I guess my main advice is to get the Powerscore books, start following Pithypike's schedule in the sticky at the top of the forum, and work through the mastery without worrying about seeing the questions again. The score on the practice tests does not matter, they only exist to get you to the point where you are so comfortable with the test that it will seem like a piece of cake on game day. Good Luck!

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Rawlberto
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Re: Suggestions for Practice Tests

Postby Rawlberto » Thu Oct 14, 2010 5:17 pm

nStiver wrote:
nStiver wrote:I also took a Kaplan course. It may be a painful pill to swallow, but I would ditch their methods and use powerscore's instead. Stay in the class, keep taking their practice tests, but buy yourself a copy of the Logic Games Bible and the Logical Reasoning Bible. It will be the best LSAT investment you ever make. Use Powerscore's methods for logical reasoning and above all, use their methods for logic games! The Kaplan method largely blows and is geared toward marketing over quality. It sucks admitting that you just spent 1000+ dollars on a mediocre course, but you can at least maximize the benefits of the course by making proper use of the materials they give you.

Use the entire Mastery Practice; it doesn't matter whether or not they give you old questions, just work through everything you can get your hands on at this stage. With regard to the mastery book, I found it works best in conjunction with the Logical Reasoning Bible. After you work through each problem type in the LRB, work through the corresponding section in the Mastery book. If you can finish that beast before you take the test, you will have the fundamentals down.

Also, and I can not stress this enough, DO NOT WORRY ABOUT SEEING PROBLEMS AGAIN IN PT'S. The only score that matters is the one you get on game day. Just keep your nose to the grindstone and work on timing, concentration, and fundamentals. By the end of my test prepping, I had done so many problems that I couldn't go through a test without seeing a question I had already done. This is ok. Did you get a perfect score on that test? If not, then you still have something to learn from it. Review all your questions, but especially the ones you got wrong.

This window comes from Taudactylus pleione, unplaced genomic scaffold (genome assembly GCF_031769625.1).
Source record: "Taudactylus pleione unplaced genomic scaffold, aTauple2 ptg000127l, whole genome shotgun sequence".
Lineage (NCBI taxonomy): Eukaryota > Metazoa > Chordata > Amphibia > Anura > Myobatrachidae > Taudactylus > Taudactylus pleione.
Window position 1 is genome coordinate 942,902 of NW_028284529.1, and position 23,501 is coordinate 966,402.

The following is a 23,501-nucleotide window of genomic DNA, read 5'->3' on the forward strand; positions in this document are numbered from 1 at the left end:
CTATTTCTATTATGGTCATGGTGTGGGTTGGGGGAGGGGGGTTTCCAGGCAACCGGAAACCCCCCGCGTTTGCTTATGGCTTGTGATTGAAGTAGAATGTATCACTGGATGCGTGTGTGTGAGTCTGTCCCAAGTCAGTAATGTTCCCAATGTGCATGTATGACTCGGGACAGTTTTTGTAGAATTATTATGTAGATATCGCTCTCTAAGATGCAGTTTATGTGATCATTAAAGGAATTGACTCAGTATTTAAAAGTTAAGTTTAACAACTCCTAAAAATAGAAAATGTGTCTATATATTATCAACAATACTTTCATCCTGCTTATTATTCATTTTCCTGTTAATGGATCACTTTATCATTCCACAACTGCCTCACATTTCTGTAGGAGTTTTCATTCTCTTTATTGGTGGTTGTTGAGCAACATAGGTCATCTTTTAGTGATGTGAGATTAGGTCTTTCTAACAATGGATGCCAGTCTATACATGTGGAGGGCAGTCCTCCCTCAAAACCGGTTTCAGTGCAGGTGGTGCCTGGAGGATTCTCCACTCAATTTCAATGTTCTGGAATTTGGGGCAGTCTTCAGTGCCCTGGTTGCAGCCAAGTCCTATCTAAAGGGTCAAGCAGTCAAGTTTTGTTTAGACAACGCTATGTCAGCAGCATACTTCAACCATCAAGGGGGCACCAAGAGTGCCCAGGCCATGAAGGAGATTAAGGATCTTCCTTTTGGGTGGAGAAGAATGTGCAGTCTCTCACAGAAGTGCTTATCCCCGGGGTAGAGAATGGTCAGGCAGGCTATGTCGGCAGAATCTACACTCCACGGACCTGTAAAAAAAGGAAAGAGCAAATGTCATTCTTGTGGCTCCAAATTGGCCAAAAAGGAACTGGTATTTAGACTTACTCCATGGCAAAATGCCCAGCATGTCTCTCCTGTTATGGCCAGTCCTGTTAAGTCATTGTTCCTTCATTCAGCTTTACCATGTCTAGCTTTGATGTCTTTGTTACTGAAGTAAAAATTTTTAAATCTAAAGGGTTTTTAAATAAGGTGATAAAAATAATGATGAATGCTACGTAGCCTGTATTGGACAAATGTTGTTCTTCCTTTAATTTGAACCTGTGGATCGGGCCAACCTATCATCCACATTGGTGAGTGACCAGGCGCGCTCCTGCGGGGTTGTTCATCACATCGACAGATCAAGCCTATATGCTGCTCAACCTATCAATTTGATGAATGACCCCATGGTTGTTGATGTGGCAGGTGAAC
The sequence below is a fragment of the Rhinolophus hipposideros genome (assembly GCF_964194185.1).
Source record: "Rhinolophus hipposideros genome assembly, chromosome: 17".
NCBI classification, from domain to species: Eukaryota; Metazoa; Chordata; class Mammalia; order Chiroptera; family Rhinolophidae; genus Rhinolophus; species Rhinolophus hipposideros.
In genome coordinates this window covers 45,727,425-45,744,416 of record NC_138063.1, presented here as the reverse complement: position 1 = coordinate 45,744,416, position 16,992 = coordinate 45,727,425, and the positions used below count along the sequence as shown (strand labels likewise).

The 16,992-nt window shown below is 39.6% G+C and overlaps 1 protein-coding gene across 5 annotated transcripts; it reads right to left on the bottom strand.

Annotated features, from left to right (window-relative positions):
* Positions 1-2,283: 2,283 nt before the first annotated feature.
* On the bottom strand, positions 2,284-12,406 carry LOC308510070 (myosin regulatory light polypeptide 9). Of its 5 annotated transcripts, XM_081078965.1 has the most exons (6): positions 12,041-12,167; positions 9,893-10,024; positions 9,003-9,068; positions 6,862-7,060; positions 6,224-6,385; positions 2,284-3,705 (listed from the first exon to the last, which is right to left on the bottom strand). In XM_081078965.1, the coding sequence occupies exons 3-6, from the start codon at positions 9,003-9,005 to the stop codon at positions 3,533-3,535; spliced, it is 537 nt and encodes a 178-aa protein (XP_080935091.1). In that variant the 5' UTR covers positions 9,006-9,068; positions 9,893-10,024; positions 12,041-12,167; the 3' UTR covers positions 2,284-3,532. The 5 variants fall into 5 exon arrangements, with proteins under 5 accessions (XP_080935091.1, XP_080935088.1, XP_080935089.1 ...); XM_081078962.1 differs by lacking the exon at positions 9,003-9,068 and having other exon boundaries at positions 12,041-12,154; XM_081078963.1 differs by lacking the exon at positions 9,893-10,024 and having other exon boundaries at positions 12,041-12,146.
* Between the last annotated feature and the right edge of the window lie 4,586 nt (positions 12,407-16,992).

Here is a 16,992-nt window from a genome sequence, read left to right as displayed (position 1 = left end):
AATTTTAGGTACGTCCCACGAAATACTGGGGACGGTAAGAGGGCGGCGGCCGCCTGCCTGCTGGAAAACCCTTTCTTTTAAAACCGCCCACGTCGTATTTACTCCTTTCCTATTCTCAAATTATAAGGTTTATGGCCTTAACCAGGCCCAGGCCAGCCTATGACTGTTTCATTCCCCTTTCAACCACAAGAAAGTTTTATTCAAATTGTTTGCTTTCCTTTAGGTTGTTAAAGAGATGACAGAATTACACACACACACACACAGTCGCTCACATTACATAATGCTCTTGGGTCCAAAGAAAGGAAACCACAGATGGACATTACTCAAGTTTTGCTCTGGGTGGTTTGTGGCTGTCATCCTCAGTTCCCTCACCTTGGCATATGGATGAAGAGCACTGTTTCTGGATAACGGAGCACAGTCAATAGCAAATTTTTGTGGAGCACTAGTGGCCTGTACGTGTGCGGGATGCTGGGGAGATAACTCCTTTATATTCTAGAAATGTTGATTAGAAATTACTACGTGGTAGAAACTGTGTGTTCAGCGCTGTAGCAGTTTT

If you REALLY feel like you have seen to many questions before, start doing sections with less time. I finally started doing this during the week before the October 2010 test. I gave myself 30:00 minutes per section. I though it was going bring my PT scores down, but surprisingly, they were not that much lower. Your brain adapts quickly to less time, it becomes the norm if you do it for a while. This essentially saved my ass on test day: I finished every section early, something I never used to do. I had enough time to go take a leak after section 1. If I hadn't had that cushion of extra time, I would have had to leave the room with questions un-done.

I guess my main advice is to get the Powerscore books, start following Pithypike's schedule in the sticky at the top of the forum, and work through the mastery without worrying about seeing the questions again. The score on the practice tests does not matter, they only exist to get you to the point where you are so comfortable with the test that it will seem like a piece of cake on game day. Good Luck!


Actually I fully agree that Kaplan's methods are pretty awful if you are hoping to hit 160+. I just have the books left over from the class, but I have been using the LGB and LRB. Actually, I started at 141 at Kaplan and ended the course with a 152. Which is great and all, except all of it came due to the LRB which helped me improve tremendously in games. I honestly basically learned nothing for LR due to Kaplan, so I am trying to build up using the LRB. I was hoping to do pret tests at the beginning of next months, and then just continue reviewing in order to refine. Frankly, if Kaplan could just release the Mastery Books I would recommend that someone only use that, the methods they use are lacking.

Thanks for the tips on building up speed.

As the posted previously, I am currently hitting around 155+. I took a prep test and got a ton of LR incorrect, so I am just going to spend the rest of the month making sure that I am getting questions right. I probably won't start taking PTS until November, as doing bad on PTs seems to just cast doubt on what you are doing (mostly getting questions wrong due to my current pacing, not so much methods). Thanks for the advice everyone.